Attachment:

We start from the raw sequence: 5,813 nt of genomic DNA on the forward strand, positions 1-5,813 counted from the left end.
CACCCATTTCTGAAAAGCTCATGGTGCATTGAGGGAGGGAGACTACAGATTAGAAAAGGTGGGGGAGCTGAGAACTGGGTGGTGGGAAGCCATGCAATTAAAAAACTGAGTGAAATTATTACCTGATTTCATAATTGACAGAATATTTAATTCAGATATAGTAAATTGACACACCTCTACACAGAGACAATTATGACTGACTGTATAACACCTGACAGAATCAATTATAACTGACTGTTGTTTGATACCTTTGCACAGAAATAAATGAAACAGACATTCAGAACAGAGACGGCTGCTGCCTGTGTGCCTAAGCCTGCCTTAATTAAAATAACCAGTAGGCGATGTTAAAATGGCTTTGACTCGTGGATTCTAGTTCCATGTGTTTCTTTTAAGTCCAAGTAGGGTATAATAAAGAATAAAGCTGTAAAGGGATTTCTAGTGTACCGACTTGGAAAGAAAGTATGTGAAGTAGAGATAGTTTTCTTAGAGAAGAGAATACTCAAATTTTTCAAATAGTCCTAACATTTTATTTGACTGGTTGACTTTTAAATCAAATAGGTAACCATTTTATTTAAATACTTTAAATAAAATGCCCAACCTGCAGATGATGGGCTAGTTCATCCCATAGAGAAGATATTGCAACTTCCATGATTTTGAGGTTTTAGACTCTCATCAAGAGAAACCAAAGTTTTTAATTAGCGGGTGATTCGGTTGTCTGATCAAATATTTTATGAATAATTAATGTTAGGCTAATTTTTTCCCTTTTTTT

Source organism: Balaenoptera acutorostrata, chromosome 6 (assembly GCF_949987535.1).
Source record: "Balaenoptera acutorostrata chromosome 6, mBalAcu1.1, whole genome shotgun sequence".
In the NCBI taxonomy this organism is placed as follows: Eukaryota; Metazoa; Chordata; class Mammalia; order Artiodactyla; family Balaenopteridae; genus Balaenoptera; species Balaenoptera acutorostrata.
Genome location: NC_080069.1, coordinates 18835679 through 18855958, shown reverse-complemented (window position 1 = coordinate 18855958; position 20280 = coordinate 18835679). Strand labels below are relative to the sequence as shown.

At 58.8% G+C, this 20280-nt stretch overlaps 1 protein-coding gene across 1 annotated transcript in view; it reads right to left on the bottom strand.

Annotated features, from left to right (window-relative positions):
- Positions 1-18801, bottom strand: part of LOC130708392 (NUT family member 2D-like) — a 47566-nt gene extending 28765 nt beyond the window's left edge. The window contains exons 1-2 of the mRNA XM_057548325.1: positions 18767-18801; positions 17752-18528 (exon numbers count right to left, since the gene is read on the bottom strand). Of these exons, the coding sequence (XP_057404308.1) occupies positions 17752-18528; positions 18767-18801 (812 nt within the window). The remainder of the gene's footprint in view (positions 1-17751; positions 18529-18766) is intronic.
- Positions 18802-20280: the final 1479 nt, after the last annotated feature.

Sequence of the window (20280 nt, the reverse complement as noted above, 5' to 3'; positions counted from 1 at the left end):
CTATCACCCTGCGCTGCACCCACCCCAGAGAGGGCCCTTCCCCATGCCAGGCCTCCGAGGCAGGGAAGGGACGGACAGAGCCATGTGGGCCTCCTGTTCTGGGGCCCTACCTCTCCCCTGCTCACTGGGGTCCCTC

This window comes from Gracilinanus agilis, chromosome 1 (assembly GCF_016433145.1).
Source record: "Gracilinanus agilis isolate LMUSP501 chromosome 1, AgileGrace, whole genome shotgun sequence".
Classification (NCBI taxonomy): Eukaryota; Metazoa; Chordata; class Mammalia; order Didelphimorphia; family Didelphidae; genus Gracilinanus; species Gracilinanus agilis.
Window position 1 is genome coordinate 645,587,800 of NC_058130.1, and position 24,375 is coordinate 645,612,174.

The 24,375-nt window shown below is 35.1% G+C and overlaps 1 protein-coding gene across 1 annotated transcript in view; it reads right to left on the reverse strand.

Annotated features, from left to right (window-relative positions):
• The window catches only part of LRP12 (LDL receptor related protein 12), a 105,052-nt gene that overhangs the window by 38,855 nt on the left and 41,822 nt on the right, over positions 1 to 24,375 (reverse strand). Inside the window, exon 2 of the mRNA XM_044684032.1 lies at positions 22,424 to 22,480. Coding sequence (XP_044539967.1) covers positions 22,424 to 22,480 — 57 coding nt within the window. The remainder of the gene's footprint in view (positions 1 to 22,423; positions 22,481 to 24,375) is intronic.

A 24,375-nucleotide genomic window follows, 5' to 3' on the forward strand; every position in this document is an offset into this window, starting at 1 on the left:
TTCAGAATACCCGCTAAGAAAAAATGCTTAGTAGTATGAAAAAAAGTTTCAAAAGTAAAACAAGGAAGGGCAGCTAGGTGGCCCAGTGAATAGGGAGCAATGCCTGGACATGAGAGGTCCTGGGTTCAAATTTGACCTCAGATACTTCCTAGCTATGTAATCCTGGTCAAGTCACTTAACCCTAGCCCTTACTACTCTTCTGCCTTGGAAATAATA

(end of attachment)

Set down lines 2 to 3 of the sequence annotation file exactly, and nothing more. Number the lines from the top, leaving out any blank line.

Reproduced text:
CACCCATTTCTGAAAAGCTCATGGTGCATTGAGGGAGGGAGACTACAGATTAGAAAAGGTGGGGGAGCTGAGAACTGGGTGGTGGGAAGCCATGCAATTAAAAAACTGAGTGAAATTATTACCTGATTTCATAATTGACAGAATATTTAATTCAGATATAGTAAATTGACACACCTCTACACAGAGACAATTATGACTGACTGTATAACACCTGACAGAATCAATTATAACTGACTGTTGTTTGATACCTTTGCACAGAAATAAATGAAACAGACATTCAGAACAGAGACGGCTGCTGCCTGTGTGCCTAAGCCTGCCTTAATTAAAATAACCAGTAGGCGATGTTAAAATGGCTTTGACTCGTGGATTCTAGTTCCATGTGTTTCTTTTAAGTCCAAGTAGGGTATAATAAAGAATAAAGCTGTAAAGGGATTTCTAGTGTACCGACTTGGAAAGAAAGTATGTGAAGTAGAGATAGTTTTCTTAGAGAAGAGAATACTCAAATTTTTCAAATAGTCCTAACATTTTATTTGACTGGTTGACTTTTAAATCAAATAGGTAACCATTTTATTTAAATACTTTAAATAAAATGCCCAACCTGCAGATGATGGGCTAGTTCATCCCATAGAGAAGATATTGCAACTTCCATGATTTTGAGGTTTTAGACTCTCATCAAGAGAAACCAAAGTTTTTAATTAGCGGGTGATTCGGTTGTCTGATCAAATATTTTATGAATAATTAATGTTAGGCTAATTTTTTCCCTTTTTTT

Source organism: Balaenoptera acutorostrata, chromosome 6 (assembly GCF_949987535.1).